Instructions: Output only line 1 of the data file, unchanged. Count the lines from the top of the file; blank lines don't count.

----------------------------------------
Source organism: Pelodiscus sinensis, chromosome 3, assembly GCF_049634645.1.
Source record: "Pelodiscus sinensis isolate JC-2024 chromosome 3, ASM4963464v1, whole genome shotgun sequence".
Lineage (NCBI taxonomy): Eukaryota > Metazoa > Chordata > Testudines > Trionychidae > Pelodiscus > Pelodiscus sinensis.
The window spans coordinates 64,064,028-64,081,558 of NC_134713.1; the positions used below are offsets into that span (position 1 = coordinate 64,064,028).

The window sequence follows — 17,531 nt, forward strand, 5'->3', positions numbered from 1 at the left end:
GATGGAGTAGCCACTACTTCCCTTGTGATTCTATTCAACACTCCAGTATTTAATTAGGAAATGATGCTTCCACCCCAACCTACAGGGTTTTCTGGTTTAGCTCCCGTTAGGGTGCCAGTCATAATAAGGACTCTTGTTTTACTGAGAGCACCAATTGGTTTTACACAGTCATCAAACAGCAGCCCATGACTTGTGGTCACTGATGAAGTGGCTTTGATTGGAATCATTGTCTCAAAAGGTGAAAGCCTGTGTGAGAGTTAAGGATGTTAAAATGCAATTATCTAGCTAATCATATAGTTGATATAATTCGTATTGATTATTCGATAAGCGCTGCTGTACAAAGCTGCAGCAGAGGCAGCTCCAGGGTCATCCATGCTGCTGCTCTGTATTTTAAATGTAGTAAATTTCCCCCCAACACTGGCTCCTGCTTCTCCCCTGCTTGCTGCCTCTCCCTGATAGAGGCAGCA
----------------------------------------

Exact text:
Source organism: Pelodiscus sinensis, chromosome 3, assembly GCF_049634645.1.